5000 fitness professionals gathered at the Metro Toronto Convention Centre this past weekend for the canfitpro International Fitness and Club Business Conference and Trade Show. You have never seen so much colourful workout gear in your entire life. The hotels in the surrounding area were overrun with fit, hard bodies bopping with energy. Lord help the tired businessman, looking for some chips and artichoke dip and a quiet meeting space. At any one time 80 different fitness classes and workshops were underway, along with music, whoops and clapping.
My own contribution to the conference was modest; I participated in a panel discussion about childhood inactivity and obesity, and did a short keynote on the Trade Show floor. My first message was about moderation. Moderation in fitness and eating seems like an unlikely subject for a four-time Olympic athlete. There was nothing moderate about my 15-year training regime, or about my mental approach. Training to win an Olympic Gold medal was an immoderate obsession that consumed several decades of my life. I loved the singular focus, and goal orientated existence of those years. Training intensely for five hours a day was a great way to get results, and each morning when I woke up there was no question about what my priority was for the day. Training was the first thought each morning, and usually the last thought before I went to bed. With this laser like focus I became World Champion and Olympic Bronze and Silver medalist.
Those days are long behind me, and today, as a mother, a professional speaker, writer and community coach, my life is multifaceted and my days are long. Like most busy people, I am juggling many responsibilities and have a lot of people relying on me at any one time. I also like to have fun; the play factor is a big part of my life, and I believe that life is better when we approach each day with an element of playfulness. Why can't sitting on a train, commuting from London to Toronto be fun -- I see it as a mini adventure. Why can't a business meeting be a wonderful chance to meet new and interesting people? On weekends I love planning days full of physical play and elements of decadence (a cappuccino at my local coffee shop with a piece of flourless chocolate cake).
In search of great health and a toned body, many people have forgotten about fun. Food is fun and should be savored. When you cut out whole food groups, and are constantly sucking in your stomach at the dinner table, it is hard to enjoy a great meal. If you mindlessly stuff food in your mouth while on the computer, in the car, and running out the door, the same thing goes.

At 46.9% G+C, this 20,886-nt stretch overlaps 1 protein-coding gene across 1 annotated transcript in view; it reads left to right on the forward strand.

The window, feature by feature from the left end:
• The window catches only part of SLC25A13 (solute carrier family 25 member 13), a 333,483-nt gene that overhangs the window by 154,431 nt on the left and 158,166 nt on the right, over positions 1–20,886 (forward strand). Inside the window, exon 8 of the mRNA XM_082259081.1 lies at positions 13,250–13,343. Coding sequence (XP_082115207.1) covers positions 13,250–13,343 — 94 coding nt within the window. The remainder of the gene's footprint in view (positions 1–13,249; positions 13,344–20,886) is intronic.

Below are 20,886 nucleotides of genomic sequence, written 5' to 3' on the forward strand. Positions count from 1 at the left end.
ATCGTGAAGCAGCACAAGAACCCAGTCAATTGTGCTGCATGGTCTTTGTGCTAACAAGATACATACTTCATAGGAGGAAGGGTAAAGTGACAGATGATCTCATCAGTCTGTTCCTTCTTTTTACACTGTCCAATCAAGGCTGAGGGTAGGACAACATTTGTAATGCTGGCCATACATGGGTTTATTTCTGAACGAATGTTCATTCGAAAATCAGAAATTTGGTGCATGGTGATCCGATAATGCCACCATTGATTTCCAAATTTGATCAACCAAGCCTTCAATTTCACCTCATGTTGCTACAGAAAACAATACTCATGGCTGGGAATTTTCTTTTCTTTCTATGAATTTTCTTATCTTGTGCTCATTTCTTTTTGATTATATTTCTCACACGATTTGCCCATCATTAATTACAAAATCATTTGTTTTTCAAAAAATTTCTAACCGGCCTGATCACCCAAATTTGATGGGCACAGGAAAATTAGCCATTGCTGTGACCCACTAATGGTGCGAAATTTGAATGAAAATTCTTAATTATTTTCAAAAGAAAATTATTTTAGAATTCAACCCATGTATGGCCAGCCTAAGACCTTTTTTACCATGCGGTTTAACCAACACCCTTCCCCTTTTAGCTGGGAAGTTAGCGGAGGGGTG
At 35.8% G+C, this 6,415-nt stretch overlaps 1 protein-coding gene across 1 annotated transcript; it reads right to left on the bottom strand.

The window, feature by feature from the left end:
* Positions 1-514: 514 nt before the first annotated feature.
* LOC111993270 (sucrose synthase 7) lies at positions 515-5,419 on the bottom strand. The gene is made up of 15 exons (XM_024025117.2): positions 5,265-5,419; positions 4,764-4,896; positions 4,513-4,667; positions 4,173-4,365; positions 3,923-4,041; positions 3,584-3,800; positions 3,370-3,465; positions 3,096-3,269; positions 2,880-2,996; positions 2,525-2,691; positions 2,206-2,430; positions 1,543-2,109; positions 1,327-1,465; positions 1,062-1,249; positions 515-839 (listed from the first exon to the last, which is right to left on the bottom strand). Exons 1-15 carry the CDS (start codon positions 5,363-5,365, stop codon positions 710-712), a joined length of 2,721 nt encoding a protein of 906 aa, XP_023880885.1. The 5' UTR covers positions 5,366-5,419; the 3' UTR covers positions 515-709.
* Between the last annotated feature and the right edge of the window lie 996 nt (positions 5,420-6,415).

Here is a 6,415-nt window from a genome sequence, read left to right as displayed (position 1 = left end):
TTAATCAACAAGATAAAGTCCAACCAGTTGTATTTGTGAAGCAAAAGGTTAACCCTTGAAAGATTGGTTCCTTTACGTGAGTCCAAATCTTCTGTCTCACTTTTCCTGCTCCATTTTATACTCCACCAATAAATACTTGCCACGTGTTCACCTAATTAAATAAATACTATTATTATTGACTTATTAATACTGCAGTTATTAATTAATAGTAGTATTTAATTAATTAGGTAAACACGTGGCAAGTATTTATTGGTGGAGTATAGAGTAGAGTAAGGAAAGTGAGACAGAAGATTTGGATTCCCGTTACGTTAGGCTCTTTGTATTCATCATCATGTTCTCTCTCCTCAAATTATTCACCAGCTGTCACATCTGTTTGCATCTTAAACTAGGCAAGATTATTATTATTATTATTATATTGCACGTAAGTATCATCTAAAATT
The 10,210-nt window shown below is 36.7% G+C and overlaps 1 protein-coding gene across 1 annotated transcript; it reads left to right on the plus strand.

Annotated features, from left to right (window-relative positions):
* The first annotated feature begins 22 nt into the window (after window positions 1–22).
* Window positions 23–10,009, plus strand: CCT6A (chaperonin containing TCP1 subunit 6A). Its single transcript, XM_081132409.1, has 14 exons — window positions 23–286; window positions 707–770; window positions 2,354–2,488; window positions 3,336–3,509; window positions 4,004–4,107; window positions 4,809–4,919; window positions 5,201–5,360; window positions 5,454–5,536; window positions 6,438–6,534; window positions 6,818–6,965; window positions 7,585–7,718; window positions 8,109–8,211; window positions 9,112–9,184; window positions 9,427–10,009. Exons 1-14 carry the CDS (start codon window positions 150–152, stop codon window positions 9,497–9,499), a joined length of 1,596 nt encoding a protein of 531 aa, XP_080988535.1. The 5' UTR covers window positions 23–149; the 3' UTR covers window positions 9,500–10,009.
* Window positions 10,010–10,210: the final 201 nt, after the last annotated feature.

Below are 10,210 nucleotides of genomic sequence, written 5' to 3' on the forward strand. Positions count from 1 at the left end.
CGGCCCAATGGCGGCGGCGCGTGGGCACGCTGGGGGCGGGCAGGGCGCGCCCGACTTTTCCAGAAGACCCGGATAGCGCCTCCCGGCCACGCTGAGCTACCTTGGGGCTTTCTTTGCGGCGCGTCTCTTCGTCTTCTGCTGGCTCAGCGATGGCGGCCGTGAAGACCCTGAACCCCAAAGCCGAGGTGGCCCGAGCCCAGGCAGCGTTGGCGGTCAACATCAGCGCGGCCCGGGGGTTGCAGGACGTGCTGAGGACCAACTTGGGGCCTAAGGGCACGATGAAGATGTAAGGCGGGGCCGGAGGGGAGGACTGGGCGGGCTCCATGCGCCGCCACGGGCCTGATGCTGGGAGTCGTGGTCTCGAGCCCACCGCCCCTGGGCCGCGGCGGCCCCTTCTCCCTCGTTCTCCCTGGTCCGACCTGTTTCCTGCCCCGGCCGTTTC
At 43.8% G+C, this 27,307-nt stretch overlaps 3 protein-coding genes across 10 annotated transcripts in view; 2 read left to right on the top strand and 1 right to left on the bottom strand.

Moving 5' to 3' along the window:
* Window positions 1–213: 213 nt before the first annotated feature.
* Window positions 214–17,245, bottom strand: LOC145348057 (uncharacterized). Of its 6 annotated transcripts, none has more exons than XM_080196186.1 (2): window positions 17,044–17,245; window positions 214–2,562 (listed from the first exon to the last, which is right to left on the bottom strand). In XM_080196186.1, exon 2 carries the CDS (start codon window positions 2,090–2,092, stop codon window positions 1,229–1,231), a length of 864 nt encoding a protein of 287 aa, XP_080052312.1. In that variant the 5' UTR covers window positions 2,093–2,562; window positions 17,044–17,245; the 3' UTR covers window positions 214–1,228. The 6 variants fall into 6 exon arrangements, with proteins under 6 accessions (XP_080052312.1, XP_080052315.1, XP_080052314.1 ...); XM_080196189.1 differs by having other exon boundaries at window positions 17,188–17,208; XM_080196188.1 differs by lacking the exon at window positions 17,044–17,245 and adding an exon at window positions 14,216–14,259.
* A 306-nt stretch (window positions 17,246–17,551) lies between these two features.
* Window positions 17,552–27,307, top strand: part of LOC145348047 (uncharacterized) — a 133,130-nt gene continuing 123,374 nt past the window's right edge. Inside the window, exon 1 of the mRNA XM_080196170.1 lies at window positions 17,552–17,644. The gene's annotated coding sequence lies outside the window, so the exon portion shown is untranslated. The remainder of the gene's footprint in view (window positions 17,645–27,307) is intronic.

Over many years, while involved in the business of health and fitness, I have met numerous healthy people; sadly many of these people have gone too far in their pursuit of "health." The search of a perfect body, the perfect eating program, and the perfect workout, begins to erode the purpose of a healthy fitness program -- to be healthy.
As an Olympic athlete, I think that there were times I forgot to have fun. The pressure of performing and the seriousness of a bad performance took some of the playfulness out of my approach. I am not going to make that mistake in my life outside of sport. A healthy life should include a playful attitude and an attitude of moderation when it comes to fitness.
Moderation does in fact get results, because people who exercise frequently but more moderately and with lots of variety will stay active their entire lives. I know many people who got great results working out every day for three months, but they quit because the intensity and frequency just didn't fit in with their life. Without fun, fitness is not sustainable, nor is an eating program.
My second message on the weekend was to remember that fitness should be an element of a rich and multi faceted life. We move our bodies because it feels great to have a healthy connection to our bodies. You only have to watch a toddler run, stretch and jump to be reminded of the pleasure any one of us can take in our bodies. I love the enthusiasm and innovation in the fitness industry, and last weekend I was surrounded by it. Those working and living in this industry can remember that perfection is not the goal, and most of us want to be healthier and happier, not perfect.